Children First: Students travel overseas to study athlete angst - KOTA Territory News

Children First: Students travel overseas to study athlete angst


Ten students and one professor from KOTA Territory are on their way to South Korea to attend a world-wide event that will help with their current research project.

"You can't learn something like this in the classroom," said Alyssa Niesen, a Psychology/Sociology double major at Black Hills State University.

Doctor Emilia Boeschen and her team of ten students from Black Hills State University in Spearfish are studying a topic that Boeschen says has been neglected from research books in the past.

"In the Psychological Scientific literature there's nothing out there about athlete's with intellectual disabilities and their experiences of what we've come to know as competitive anxiety," said Dr. Boeschen, an Assistant Professor of Psychology.

Sweaty palms, a racing heart, and nervousness before competing in a sport are all considered competitive anxiety.

"Ultimately the goal is to give a voice to a population that has been overlooked," said Boeschen.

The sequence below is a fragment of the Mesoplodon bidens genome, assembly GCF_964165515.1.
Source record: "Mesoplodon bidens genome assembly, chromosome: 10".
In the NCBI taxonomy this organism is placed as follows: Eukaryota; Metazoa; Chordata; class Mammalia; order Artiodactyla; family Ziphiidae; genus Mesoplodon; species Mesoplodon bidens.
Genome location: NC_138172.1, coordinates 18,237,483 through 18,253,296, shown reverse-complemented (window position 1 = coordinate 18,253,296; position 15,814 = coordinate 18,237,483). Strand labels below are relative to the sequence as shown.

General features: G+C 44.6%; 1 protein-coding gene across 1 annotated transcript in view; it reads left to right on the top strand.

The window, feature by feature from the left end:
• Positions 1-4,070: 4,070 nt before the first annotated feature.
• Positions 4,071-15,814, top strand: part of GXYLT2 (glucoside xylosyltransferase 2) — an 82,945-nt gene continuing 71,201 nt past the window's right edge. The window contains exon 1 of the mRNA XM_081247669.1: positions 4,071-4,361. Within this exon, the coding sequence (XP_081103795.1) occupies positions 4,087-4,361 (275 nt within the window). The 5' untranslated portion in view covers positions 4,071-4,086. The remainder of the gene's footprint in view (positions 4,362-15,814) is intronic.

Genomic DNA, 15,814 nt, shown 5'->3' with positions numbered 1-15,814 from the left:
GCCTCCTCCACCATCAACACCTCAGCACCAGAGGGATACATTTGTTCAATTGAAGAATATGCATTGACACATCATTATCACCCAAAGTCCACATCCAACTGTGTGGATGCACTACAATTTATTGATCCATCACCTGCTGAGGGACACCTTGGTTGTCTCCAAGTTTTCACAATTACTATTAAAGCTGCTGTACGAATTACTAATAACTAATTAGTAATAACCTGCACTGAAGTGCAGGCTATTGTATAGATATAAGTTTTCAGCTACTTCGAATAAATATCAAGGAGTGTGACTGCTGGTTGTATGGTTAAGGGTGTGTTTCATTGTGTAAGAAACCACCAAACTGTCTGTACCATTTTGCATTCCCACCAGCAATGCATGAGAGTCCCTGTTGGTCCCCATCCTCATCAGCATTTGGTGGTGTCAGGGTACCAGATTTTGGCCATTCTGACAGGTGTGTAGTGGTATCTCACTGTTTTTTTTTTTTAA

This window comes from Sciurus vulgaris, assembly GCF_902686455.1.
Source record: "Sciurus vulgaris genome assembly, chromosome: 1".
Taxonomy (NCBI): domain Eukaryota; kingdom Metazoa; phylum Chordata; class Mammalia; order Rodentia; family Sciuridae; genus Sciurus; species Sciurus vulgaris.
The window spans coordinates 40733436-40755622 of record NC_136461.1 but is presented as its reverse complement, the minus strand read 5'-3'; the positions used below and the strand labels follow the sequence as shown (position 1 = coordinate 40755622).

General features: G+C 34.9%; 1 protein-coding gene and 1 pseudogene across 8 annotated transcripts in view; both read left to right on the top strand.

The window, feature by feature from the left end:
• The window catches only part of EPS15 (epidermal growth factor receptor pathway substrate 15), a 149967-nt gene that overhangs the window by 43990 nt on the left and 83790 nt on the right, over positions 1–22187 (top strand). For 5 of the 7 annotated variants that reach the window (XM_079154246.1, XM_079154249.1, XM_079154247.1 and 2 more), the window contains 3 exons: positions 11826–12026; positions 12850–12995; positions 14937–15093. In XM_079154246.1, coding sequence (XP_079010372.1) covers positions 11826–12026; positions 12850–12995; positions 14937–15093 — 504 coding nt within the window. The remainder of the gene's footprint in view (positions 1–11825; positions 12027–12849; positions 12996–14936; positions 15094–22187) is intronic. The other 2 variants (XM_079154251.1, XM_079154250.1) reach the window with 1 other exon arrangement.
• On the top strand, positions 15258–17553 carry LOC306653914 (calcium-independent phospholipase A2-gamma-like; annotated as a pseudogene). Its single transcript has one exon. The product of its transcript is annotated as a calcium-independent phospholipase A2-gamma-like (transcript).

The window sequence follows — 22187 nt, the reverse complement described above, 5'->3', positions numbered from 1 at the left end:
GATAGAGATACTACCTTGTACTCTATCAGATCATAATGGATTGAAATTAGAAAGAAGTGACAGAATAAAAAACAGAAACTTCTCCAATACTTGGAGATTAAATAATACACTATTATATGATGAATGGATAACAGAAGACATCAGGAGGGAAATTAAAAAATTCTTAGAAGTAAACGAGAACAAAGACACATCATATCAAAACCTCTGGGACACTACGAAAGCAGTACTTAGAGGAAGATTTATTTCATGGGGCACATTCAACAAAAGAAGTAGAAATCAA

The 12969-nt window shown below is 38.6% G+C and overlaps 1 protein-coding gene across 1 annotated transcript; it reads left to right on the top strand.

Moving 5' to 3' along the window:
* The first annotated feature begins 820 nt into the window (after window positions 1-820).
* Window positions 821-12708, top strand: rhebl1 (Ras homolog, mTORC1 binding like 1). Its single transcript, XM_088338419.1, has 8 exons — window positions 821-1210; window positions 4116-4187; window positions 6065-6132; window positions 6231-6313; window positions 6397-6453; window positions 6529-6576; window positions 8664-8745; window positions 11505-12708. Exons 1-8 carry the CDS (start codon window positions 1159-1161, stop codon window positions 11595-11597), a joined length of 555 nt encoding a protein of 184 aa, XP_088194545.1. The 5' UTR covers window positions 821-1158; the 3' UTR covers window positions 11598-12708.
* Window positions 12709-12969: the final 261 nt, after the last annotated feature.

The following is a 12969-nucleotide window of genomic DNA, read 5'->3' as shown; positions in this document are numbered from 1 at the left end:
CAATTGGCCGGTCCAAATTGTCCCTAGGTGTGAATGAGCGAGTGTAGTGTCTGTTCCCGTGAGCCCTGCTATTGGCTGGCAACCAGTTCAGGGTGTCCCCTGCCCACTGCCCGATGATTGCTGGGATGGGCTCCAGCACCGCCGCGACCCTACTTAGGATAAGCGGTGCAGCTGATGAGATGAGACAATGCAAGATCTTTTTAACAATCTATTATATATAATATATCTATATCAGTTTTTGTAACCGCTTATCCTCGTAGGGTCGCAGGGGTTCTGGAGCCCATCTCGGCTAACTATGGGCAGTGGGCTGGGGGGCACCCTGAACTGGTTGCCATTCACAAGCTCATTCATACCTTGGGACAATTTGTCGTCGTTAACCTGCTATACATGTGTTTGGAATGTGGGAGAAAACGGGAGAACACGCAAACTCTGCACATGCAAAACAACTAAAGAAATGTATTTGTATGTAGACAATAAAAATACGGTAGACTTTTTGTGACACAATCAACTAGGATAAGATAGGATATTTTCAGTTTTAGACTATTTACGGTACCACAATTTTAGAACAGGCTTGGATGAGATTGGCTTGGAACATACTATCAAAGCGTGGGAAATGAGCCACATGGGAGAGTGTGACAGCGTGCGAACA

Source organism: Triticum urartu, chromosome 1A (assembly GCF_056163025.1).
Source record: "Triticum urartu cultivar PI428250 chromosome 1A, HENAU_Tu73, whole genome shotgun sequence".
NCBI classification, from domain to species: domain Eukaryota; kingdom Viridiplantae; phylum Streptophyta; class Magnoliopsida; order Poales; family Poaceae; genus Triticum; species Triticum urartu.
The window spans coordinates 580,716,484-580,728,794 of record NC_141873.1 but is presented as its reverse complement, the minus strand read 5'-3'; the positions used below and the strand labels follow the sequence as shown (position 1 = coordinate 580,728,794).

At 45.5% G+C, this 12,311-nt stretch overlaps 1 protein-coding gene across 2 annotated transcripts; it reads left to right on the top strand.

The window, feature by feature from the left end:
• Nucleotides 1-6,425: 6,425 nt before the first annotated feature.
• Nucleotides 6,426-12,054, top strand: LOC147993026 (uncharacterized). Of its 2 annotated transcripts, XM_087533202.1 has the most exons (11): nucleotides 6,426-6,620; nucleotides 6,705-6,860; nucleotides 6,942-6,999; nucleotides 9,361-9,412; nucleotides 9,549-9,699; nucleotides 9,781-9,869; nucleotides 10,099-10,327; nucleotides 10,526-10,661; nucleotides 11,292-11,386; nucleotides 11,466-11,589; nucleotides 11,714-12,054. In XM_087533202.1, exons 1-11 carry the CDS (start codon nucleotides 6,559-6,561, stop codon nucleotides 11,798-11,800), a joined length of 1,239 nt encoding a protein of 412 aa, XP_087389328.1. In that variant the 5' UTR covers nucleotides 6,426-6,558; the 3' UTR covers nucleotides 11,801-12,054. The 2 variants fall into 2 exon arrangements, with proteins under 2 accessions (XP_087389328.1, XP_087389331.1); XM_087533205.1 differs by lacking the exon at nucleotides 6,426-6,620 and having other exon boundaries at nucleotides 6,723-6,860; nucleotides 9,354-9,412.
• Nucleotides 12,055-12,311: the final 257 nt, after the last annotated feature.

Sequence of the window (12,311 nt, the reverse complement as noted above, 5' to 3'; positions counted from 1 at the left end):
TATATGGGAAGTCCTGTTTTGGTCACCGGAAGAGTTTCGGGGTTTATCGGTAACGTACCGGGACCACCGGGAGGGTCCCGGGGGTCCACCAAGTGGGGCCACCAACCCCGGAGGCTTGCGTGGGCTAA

Her research team attended Special Olympics events across South Dakota to learn from, observe, and interview the competitors.

"The overall question that we're asking is- how do these athletes deal with pressure," said Janie Borkowski, a Psychology major.

"The way they host the events is very different. It was a little more laid back. It seemed people were there simply to participate rather then to win something," said Peter Soverns, a Psychology/Sociology double major.

After gathering information in the U.S.; the team is traveling to South Korea for the Special Olympics World Games. In South Korea the team will further it's research on athletes with intellectual disabilities.

"We want to see, is there something about the way that an athlete with an intellectual disability experiences sports and competition that we can even learn from," said Dr. Boeschen.

In the end Boeschen says it's all about the learning experience, rather then the publication; a lesson the student's took to heart.

"It's teaching us a lot about the Special Olympics, and it's teaching us a lot about being in a different country. But I think it's teaching us a lot about ourselves too," Borkowski said about the research project.

Their entire trip will last about 15 days.

Doctor Boeschen said the students helped raise nearly all the travel funds in just a few short months; thanks in part to generous private donations.

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